It wasn't long after Attorney General Jeff Sessions was sworn in when he faced a scandal over possible perjury. In fact, we learned a year ago this month that during the 2016 campaign, the Alabama Republican had meetings with Russian officials -- for reasons that have never been altogether clear -- which he failed to disclose during his Senate confirmation hearings.
Indeed, he was asked specifically about possible evidence tying members of Trump's campaign team to the Russian government during Russia's election attack. "I'm not aware of any of those activities," Sessions said, adding "I have been called a surrogate at a time or two in that campaign and I did not have communications with the Russians."
Sessions did, however, have communications with the Russians.
That was the first time the attorney general faced questions about false testimony. Reuters reported yesterday on the second.
U.S. Attorney General Jeff Sessions' testimony that he opposed a proposal for President Donald Trump's 2016 campaign team to meet with Russians has been contradicted by three people who told Reuters they have spoken about the matter to investigators with Special Counsel Robert Mueller or congressional committees.Sessions testified before Congress in November 2017 that he "pushed back" against the proposal made by former campaign adviser George Papadopoulos at a March 31, 2016 campaign meeting. Then a senator from Alabama, Sessions chaired the meeting as head of the Trump campaign's foreign policy team.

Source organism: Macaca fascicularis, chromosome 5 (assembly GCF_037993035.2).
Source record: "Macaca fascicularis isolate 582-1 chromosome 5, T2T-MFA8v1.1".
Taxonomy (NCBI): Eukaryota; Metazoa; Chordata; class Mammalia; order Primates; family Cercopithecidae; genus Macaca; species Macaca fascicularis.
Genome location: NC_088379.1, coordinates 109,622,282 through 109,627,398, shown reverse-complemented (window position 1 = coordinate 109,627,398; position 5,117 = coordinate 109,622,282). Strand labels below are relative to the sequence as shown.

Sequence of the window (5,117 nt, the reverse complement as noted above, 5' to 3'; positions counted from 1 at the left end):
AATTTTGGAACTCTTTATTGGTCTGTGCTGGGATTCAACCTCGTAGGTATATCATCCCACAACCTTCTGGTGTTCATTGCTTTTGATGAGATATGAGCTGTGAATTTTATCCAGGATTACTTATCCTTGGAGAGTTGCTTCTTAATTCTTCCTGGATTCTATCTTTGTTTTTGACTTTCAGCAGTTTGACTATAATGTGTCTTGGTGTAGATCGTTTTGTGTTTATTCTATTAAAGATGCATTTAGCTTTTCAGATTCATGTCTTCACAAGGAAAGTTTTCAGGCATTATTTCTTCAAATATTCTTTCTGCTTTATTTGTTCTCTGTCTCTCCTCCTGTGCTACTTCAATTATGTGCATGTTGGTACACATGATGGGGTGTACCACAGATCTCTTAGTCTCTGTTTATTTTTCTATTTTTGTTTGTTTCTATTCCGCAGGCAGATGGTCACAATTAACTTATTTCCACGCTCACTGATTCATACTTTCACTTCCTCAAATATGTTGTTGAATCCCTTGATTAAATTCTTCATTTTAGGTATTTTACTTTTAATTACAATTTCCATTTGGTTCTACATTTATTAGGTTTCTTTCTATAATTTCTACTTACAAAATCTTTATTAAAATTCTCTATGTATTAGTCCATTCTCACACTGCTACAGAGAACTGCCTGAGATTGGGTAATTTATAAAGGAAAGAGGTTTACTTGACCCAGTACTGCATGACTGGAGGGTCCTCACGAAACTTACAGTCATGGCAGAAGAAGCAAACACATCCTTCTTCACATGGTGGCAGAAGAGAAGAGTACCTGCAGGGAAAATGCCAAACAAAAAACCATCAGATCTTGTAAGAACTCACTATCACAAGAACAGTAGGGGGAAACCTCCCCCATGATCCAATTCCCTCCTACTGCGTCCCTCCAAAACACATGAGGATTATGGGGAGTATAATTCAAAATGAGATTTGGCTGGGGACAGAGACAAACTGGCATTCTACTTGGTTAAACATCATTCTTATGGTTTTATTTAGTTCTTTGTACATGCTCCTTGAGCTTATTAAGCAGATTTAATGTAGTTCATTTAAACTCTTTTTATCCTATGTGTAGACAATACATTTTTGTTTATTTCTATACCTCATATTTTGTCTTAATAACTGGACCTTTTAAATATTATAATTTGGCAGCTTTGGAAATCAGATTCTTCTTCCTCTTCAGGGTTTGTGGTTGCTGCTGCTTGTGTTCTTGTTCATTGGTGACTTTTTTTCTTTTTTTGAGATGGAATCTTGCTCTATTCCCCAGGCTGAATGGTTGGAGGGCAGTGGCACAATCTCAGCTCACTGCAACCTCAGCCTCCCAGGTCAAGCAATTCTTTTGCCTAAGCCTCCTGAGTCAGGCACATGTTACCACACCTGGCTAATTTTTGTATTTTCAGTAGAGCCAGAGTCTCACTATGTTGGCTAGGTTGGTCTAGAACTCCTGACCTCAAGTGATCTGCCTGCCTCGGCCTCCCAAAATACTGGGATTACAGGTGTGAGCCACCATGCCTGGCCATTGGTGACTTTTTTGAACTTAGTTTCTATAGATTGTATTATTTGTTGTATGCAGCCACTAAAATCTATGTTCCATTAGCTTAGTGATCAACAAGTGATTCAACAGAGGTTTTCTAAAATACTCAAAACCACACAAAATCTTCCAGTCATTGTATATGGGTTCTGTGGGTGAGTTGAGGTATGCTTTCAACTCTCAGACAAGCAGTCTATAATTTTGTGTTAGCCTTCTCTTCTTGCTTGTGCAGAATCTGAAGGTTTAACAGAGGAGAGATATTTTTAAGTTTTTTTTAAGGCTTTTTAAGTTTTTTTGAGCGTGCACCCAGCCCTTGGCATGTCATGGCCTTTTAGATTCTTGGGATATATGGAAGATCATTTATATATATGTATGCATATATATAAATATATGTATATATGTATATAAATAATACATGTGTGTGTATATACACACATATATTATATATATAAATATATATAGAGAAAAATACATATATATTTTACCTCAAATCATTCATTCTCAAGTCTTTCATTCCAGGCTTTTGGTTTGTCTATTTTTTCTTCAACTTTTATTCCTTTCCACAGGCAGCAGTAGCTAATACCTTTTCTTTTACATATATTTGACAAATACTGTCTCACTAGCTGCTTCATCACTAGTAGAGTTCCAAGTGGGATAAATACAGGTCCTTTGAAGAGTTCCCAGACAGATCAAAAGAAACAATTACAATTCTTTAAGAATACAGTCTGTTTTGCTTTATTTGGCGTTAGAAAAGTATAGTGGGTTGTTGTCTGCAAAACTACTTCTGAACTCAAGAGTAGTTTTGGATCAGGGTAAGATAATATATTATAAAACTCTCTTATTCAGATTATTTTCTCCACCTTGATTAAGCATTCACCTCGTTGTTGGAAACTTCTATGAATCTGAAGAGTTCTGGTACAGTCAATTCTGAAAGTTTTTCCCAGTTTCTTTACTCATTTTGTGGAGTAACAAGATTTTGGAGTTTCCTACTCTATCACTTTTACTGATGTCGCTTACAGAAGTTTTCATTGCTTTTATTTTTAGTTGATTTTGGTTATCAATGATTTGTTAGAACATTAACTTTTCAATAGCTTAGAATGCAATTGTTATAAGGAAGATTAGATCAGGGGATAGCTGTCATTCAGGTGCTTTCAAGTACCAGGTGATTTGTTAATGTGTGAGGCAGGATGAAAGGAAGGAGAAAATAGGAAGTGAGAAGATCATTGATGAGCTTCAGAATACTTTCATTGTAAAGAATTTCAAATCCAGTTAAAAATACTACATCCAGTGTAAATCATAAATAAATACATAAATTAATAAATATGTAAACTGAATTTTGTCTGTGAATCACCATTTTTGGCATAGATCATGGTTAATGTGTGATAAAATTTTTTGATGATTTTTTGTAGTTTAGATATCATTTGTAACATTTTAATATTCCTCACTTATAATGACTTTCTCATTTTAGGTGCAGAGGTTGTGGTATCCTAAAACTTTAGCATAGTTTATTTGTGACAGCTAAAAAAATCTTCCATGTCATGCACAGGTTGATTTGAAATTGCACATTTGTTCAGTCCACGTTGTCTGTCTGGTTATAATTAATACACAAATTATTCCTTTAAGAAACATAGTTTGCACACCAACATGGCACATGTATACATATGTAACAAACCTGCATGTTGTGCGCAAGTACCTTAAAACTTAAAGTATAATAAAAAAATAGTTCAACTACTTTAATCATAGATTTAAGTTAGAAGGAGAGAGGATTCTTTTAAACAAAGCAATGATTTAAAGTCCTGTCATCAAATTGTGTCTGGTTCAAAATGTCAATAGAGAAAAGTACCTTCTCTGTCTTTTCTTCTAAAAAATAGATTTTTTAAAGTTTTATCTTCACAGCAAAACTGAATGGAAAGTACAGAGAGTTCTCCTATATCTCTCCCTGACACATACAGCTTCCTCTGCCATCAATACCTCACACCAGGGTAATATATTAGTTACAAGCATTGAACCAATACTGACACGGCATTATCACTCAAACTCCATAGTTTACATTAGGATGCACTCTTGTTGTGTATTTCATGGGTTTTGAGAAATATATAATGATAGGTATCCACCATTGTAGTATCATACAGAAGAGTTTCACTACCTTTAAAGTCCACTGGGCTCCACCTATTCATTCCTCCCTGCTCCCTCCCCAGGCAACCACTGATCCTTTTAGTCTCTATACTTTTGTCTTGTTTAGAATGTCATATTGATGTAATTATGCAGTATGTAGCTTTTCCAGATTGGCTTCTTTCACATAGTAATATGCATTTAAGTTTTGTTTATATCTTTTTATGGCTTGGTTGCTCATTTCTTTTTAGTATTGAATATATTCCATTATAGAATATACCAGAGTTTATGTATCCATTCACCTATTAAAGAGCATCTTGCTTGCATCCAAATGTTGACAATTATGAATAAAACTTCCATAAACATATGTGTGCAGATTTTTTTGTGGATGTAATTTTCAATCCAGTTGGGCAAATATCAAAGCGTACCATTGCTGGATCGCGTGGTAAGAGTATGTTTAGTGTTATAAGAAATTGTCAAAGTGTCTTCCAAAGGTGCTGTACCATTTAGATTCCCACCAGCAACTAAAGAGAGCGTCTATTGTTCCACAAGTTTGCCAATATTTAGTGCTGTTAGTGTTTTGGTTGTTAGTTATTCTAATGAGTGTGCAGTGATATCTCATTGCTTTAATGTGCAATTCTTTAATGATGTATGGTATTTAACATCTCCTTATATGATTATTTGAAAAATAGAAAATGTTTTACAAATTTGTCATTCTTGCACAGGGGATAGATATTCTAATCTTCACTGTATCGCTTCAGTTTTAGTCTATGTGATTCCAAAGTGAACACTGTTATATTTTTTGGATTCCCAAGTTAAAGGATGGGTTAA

Sessions, who has already been interviewed by Special Counsel Robert Mueller's team, clearly said in his sworn congressional testimony that he pushed back against suggested meetings between campaign officials and Russians.
There now appears to be reason to question Sessions' version of events. According to Reuters' report, three people who were on hand for the March 2016 campaign meeting disputed his claims.
And while the article didn't identify each of the three sources, it's worth noting for context that George Papadopoulos pleaded guilty last fall to lying to the FBI about his communications with Russia, and he's now a cooperating witness in the special counsel's investigation.
It's impossible to say with any confidence whether Mueller and his team intend to pursue this as an area of legal concern, but it certainly appears to be a problem when an attorney general is accused of giving false sworn testimony -- more than once.
What's more, let's not forget that Sessions just fired Deputy FBI Director Andrew McCabe on Friday night for his lack of "candor."